An MRI of the brain yielded unremarkable results. An electroencephalogram on March 17 showing focal slowing over the left temporal and parietal regions of the brain was interpreted as abnormal. A follow-up EEG on March 24 was again abnormal and described as “slightly worse than previous EEG.”
As best I recall, I was very weak, unsteady, passive, and rather apathetic. My penmanship became so cramped and laborious that eventually I could not even write my name. Of course, I had stopped driving in the middle of March. Even I knew that I would have had no business trying to drive a car, but going anywhere had become such an effort, I really didn’t care. I was content to rest a lot and mostly do nothing. I have always enjoyed books but had stopped reading earlier in the year, which in retrospect should have been a sign that something was wrong.
Our son returned from Philadelphia later in the month, contacted my clients, attended to financial matters that I usually managed, and lent support to my long-suffering husband. They did not feel that I should be left alone, which I thought was unwarranted, but I realized on some level that because I could neither dial a telephone nor use a computer nor drive a car, if something untoward were to happen, I would have been in quite a pickle. Apparently, I was even unable to count from 1 to 10. Jack arranged for a leave of absence so that he could stay home and take care of me.
In a March 22nd e-mail to friends and family, our son described my status with more objectivity than I could:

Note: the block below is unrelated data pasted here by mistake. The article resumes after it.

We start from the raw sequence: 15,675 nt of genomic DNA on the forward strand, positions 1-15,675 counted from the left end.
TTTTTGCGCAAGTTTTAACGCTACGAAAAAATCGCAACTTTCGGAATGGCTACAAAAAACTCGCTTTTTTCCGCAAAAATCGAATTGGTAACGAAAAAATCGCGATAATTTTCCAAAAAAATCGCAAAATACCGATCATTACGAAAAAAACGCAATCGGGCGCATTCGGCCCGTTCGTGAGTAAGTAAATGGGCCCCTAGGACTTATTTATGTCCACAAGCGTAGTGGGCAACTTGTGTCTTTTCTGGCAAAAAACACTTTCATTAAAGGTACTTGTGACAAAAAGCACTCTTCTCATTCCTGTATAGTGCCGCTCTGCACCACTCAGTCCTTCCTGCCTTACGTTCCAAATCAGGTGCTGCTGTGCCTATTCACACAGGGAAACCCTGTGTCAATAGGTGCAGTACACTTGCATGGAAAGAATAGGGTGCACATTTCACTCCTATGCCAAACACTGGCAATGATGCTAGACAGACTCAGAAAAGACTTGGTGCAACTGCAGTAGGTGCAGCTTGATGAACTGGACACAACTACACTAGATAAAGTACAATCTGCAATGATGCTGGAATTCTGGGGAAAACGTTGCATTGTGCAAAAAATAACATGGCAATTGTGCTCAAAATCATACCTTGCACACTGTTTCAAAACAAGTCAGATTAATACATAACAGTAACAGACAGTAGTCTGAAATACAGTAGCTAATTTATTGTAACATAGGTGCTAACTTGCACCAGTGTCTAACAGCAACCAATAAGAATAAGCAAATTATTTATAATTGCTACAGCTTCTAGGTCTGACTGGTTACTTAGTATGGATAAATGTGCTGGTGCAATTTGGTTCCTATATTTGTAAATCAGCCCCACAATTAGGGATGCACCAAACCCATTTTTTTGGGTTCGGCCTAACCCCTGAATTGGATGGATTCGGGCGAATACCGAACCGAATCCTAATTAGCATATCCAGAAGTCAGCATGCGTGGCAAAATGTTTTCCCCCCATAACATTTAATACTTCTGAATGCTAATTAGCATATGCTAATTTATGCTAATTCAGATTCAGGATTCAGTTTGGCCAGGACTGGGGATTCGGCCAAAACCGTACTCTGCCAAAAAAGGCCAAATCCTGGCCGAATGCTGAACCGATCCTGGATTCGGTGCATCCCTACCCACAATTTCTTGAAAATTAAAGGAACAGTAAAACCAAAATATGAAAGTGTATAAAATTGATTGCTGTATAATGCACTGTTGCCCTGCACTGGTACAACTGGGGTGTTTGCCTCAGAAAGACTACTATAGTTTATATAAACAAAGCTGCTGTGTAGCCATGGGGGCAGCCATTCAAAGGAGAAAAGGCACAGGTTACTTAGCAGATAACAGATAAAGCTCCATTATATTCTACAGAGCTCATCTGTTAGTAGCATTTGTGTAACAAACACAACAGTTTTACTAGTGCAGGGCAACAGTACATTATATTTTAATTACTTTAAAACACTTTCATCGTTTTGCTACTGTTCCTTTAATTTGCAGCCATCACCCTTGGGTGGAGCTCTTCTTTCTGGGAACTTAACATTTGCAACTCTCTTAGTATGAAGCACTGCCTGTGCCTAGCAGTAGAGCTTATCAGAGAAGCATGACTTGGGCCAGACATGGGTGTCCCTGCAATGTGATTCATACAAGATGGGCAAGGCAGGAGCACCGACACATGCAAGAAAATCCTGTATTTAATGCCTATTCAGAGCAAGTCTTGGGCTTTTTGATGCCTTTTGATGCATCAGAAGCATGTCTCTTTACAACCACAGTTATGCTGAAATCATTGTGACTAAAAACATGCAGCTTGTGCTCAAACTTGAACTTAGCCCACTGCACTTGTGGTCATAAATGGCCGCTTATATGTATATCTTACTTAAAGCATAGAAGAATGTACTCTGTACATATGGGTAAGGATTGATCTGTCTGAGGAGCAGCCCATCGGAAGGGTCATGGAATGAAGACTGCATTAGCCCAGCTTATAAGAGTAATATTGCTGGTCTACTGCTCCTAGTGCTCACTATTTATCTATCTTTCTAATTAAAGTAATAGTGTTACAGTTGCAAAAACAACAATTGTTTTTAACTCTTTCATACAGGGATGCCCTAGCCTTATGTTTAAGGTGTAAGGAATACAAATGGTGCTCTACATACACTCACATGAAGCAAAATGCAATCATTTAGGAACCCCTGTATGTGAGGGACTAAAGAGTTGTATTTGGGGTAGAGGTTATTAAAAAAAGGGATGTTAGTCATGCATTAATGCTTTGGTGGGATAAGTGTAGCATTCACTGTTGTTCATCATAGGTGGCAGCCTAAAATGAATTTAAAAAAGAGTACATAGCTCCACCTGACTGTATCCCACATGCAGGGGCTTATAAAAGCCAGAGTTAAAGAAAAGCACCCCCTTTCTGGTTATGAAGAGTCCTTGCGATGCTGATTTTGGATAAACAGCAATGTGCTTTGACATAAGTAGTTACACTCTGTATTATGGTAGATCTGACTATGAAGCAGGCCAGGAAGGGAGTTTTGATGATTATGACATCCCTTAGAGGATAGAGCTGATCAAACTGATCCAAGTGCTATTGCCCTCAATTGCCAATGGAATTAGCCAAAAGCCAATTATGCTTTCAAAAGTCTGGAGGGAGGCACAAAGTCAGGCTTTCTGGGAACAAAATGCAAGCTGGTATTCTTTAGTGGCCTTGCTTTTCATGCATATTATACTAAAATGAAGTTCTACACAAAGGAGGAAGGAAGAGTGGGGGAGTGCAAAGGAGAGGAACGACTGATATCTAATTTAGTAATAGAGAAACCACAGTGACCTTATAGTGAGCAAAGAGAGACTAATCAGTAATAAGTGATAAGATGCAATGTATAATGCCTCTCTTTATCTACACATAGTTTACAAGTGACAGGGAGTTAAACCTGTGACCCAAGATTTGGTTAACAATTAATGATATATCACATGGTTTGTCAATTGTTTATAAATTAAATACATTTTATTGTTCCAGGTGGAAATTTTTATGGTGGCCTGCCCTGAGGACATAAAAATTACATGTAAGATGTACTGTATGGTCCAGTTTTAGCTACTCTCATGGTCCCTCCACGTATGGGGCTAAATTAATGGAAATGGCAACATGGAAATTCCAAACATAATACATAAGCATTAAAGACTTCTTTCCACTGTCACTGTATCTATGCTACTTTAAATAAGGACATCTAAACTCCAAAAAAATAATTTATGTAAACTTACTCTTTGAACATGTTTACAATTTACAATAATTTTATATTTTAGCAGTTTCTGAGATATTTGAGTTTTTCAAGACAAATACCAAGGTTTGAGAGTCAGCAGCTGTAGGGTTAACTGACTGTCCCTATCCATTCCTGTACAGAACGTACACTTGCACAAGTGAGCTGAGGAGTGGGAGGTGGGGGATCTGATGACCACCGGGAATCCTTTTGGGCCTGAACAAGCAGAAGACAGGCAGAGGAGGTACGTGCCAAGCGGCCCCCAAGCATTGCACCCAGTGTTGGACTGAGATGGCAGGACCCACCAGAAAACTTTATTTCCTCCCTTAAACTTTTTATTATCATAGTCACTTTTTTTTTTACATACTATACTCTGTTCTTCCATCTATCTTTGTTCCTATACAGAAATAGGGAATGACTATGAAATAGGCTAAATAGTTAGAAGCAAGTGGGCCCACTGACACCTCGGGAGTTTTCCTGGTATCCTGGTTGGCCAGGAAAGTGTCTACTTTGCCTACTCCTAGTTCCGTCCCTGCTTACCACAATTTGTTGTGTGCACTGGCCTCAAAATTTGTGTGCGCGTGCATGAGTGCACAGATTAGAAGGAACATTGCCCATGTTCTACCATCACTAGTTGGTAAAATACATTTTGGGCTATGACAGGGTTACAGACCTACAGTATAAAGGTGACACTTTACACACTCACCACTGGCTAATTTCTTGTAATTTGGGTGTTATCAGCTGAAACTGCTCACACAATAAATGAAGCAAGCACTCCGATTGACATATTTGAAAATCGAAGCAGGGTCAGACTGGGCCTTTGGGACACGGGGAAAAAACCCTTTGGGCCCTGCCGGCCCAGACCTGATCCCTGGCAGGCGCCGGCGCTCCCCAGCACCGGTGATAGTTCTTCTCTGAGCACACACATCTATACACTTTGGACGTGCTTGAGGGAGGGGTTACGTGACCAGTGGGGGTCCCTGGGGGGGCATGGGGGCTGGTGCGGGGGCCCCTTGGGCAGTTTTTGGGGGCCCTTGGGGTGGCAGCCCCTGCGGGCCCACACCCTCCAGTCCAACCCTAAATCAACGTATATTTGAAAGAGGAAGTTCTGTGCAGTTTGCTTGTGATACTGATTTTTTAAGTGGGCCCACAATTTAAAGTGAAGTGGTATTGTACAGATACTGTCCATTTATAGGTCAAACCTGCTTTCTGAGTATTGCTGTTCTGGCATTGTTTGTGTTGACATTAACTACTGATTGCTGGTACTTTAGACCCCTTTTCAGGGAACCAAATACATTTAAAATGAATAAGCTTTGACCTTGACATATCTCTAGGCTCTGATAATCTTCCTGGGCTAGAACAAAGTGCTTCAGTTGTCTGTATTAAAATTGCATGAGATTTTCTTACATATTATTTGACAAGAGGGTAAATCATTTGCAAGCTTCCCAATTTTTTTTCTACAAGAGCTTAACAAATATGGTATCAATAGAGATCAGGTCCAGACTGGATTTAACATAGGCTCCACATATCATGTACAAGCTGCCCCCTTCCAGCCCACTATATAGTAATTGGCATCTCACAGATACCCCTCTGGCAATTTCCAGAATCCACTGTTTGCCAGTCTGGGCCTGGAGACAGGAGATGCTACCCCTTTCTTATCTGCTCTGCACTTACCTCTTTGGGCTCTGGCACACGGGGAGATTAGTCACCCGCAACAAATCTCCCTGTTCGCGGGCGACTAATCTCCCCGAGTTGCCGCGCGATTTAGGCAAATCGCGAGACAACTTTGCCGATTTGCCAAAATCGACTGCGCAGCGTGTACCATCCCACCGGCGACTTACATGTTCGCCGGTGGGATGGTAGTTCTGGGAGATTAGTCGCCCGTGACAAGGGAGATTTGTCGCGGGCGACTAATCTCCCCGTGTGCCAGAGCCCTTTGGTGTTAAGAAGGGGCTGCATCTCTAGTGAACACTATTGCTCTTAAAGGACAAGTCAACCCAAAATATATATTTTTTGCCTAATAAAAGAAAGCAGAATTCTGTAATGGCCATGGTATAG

“. . . over the past year and a half she has experienced a few episodes of memory loss that fortunately seemed to go away over time. In the week prior to the party, some of her symptoms reappeared. . . . A few days after the party, her memory loss greatly accelerated to the extent that she was unable to perform some basic functions, such as turning on a computer, identifying a computer mouse, using a phone, and articulating thoughts. She previously had not had such memory difficulties. The problems persisted for several days, and last week she was admitted to the hospital and spent several days undergoing tests to identify a cause and treatment. Unfortunately, the tests have been inconclusive, and the best description that we have been given is that she has decreased brain function. What we do know is that she does not have a degenerative brain disorder. Alzheimer’s has been ruled out. However, the doctors believe she has some issue very deep inside her brain. More tests are forthcoming.